Re box ticking, I remember not so long ago, there was no 'mixed race' box to tick, it was just 'other' I remember a mum of mixed race children campaigning to have a mixed race box on forms as she felt that 'other' was demeaning. gradually forms started to change. but I remember drawing an extra box on forms with 'mixed race' next to it as my children are not 'other'

Now, often forms will have a long list of the mixed race variables, in some way, I think stating your race is pointless, but for things like medical records, it can be important.


Oh that old chestnut, 'the terms are always changing, I can't keep up with it' usually said by people who want to be able to continue to use language that is well known to be offensive and unacceptable.

I'm nearly 40 and mixed race has been used since I was at secondary school, way more than 10 yrs ago.

OP was this issue not something you discussed with your DH prior to having children?

Chunderella Mon 22-Apr-13 10:32:21

Certainly yanbu on anything medically related, because ethnicity can be significant. People from the Indian sub-continent have higher risks of various problems like diabetes and heart issues, so it's sensible that anyone providing clinical care for DD is aware of her heritage. The same would be true if eg she was part Ashkenazi Jewish because of higher risk of Tay Sachs and sometimes breast cancer, or for anyone with descent from a group who carry sickle cell. The rest of the time, I'd probably go with DHs wishes until DD is old enough to decide for herself.

CloudsAndTrees Mon 22-Apr-13 10:57:17

Feeling confused by clouds and the OP's DH who are also mixed race and tick the white box.

I am half Arab, half British. My skin is white (although I get asked if I'm Italian, Greek, Spanish on occasions) and I was born in England. I love what I know of my Arabic country and proud of it, but I don't know a huge amount because my parent died when I was young. I have been there once.

My culture is white British, so like I said, that's good enough for me. I would answer more comprehensively on a medical or census form, but on things like school or college forms it makes no difference. I don't need things targeted at me just because once upon a time one of the people that created me lived in another country.

JaquelineHyde Mon 22-Apr-13 11:06:32

Tick which ever you want to it means nothing.

Once your DD is old enough she will be able to identify with which ever group she wants to.

What you tick for yourself or what your dh ticks for himself is of no importance.

JaquelineHyde Mon 22-Apr-13 11:08:24

'I am always really interested in why people came to the UK, but I cannot ask for fear of being accused of racism.'

FarBetterNow what the actual fuck does that mean, please tell me you are not serious!

FrauMoose Mon 22-Apr-13 11:14:08

While some people find questions intrusive, supplying answers can help the organisation that it is asking to target its services better and also to access a wider range of funding.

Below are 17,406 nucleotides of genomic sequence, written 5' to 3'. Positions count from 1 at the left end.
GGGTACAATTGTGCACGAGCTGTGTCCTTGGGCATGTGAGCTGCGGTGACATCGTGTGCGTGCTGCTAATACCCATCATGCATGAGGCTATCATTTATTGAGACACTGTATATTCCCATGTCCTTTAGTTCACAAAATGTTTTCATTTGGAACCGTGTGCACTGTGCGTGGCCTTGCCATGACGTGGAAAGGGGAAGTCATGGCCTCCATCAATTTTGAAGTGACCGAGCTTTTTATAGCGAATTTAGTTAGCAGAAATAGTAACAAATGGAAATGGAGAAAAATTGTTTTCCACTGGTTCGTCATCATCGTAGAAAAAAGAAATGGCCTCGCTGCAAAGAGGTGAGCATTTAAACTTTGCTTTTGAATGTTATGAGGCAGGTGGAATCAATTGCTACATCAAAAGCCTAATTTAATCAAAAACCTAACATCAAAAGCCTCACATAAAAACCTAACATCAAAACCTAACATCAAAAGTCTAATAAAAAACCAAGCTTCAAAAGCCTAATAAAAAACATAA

I used to work on a phoneline (in a large city) for an organisation which supported survivors of rape and sexual abuse. The trustees and the organisation's funders did want to know whether the cultural/racial background of the people using our services, reflected the make-up of the city itself. Were people from particular backgrounds more - or less likely - to call us?

When I explained over the phone that the information helped the organisation and its funders, nobody ever refused to give me some kind of answer.

OneLittleToddleTerror Mon 22-Apr-13 11:17:51

You are what you think you are. You are totally being resonable to choose mixed race for your DD. Your DH is totally reasonable to pick white.

FYI, my DH is white kiwi, with white british parents, and he refused to choose white. It's always others. He said because most forms implied white = european, and he's not a European. I can understand his logic.

lynniep Mon 22-Apr-13 11:30:44

What you said OP

'I do wonder sometimes where you draw the line because really... Isn't everyone mixed race somewhere down the line? ' is what I always think. Everyone is 'diluted' to some degree as far as race is concerned. How far do you drill down?

My children are also 1/4 (english/thai). TBH no-one ever guesses that I'm mixed race and they certainly wouldnt guess that my blond blue eyed children are.

For medical purposes I specify their 'origin' but otherwise I don't think its relevant. They are British. Their race is irrelevant.

FreudiansSlipper Mon 22-Apr-13 11:33:47

What clouds posted

I identify with my white British family far far more than my Asian family they feel alien at times though it enriches my life I do not feel Asian (whatever that is meant to mean) or look it though very happy and proud to be so. I like that I am part of my Asian culture but not fully for me it is too suffocating

I tick mixed when it is relevant like census, medical or times it is not that all nothing more to it